The days I am brave enough to go out, Spicy is an enormous light in my heart. He is not perfect. He is not easy. He is not a horse you can just bum around on. When I work with him he forces me to practice the most perfect, absolute mindfulness I can manage. When I have the lead rope in my hands there aren't groups of people flouting mandates designed to keep us safe. There isn't angry rhetoric for or against masks. There's just the sun and the feel of the yacht rope in my hand and awareness of my own self carriage. Peaceful moments are few and far between, and I'm not going to take them for granted.


  1. You have a really great point that we're all experiencing this in different ways -- your experiences in a city are very different than my experiences in a very rural county... so the decisions we make will probably be very different and that's okay. But, like you, I am also finding a lot of solace in the barn, because I need to be 100% present there in a way I am not in most other areas of my life right now. Hugs to you and Spicy.

    1. It's amazing how being present has become this amazing gift the ponies can give us. That's just how they live their lives (sometimes....... a little too much..... like I'd love spicy to be 5% less present)

  2. Ugh the drivers have been terrible around here too! I'm so sorry it's affecting your barn time, I was in a car accident, not nearly as bad as yours, about 15 years ago and I still get butterflies when I get taken around corners too fast (I flipped my car but luckily walked away without a scratch).

    We're doing okay here, but I feel you on being somewhere in the middle. I find myself rolling my eyes at people who want to police other people so intensely (especially when seeing a few people who kept their horses at home ranting about how people were still going to their barns) but boy are the conspiracy theorists a bit much, Bill Gates is not trying to kill us all with a vaccine, nor is this *just* the flu, nor is the entire world conspiring to mess with the US election.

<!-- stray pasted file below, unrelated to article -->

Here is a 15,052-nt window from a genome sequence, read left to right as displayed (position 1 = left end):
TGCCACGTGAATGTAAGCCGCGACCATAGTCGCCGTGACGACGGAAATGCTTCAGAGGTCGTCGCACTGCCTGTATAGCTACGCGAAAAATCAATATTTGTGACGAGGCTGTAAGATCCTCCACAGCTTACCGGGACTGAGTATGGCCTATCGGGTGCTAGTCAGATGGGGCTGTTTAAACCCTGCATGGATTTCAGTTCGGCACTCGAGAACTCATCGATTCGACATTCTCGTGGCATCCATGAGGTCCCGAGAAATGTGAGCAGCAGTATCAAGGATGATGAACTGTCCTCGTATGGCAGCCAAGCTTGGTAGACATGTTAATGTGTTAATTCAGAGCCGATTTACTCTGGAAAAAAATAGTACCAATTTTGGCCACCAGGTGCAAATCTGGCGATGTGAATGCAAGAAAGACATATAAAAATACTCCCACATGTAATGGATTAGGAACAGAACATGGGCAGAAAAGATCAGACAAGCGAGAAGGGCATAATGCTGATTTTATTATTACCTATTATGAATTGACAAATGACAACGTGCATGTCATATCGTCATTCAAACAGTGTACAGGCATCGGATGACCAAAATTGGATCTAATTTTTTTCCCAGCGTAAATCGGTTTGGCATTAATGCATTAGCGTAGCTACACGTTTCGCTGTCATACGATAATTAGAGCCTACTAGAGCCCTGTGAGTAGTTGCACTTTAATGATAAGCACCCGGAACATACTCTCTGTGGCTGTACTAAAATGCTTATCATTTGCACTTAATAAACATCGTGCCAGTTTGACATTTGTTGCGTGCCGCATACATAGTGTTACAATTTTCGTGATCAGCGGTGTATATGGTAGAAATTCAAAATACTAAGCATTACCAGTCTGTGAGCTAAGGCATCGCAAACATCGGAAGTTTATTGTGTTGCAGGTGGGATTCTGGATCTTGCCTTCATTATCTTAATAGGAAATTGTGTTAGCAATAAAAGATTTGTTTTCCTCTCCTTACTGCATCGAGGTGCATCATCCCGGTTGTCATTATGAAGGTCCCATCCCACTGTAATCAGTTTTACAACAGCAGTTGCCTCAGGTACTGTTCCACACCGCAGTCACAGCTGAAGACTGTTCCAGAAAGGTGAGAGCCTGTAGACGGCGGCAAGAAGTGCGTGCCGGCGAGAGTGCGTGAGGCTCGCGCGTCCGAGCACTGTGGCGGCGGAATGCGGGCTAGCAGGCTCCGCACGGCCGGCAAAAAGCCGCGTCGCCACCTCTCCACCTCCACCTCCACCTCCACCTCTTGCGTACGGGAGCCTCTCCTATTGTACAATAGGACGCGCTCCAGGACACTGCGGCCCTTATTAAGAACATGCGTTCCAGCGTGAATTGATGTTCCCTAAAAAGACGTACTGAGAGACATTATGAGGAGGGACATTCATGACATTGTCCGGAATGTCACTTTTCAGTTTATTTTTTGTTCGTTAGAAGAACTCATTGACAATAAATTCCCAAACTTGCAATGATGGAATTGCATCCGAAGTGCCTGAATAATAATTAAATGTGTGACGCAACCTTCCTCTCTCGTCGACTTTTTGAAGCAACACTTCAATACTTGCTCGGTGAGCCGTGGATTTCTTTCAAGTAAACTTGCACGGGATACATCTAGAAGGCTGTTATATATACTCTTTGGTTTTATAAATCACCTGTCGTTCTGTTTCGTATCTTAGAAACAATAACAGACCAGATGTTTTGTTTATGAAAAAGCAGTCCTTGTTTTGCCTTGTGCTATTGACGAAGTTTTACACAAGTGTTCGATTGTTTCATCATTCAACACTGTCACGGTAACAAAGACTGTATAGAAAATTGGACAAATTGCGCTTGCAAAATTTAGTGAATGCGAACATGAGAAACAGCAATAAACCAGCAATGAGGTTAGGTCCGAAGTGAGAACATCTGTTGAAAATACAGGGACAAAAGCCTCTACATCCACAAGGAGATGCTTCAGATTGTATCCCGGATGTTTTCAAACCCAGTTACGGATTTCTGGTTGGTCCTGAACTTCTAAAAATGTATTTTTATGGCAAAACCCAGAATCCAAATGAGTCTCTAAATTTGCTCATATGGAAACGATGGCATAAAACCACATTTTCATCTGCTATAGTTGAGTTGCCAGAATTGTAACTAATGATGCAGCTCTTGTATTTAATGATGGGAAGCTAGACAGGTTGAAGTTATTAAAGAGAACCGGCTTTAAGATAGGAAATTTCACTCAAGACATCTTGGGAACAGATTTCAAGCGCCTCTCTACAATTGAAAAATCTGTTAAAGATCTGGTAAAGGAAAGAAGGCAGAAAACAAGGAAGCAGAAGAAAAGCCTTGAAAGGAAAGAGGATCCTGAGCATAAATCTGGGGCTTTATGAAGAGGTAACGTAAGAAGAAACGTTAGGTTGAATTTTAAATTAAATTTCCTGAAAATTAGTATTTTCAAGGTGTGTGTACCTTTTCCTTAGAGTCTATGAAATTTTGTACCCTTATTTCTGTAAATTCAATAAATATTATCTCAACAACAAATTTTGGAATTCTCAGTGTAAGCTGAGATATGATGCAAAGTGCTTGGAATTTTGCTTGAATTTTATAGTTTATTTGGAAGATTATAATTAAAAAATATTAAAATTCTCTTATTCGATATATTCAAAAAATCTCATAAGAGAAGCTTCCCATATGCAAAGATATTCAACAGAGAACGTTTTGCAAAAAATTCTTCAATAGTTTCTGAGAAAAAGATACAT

I'm also finding the barn to be the most normal feeling I get on a regular basis, it's nice to just turn my brain off and hang out there every day :) I love that halter btw! And he's the most handsome.

    1. You totally hit it - the barn is still 'normal'. I suspect that some of our ideas of what's normal are gone forever, so that makes it even more precious!

      The halter is fab - I'm finally gearing up to do a review on it after having it for a year :P

  3. Thank you for this post. I think a lot of people have forgotten that people can think differently and not be called foul names because of it. On both sides of this. My favorite article stated that we may all be going through the same storm but we aren't all in the same boat. I'm tired of a lot of things, but mostly I'm tired of the anger, the mean spirited posts and actions and the loss of humanity that I have seen online and in person. Being kind seems to only work when life is perfect.

    1. I agree. And I definitely lose my temper - mostly when I feel like people are being really fucking flippant about the loss of life - but I'm trying not to yell AT them about what a sociopath they're being even though I really really (really) want to...

  4. I have held my tongue a few times the past few weeks. I have not worn a mask when I've gone out (grand total of 5 times) but I'm not anywhere near anyone either. When our office reopens masking will be required and that will be fine. I'm pro-mask but more 'pro-mask-when-it's-logical' :)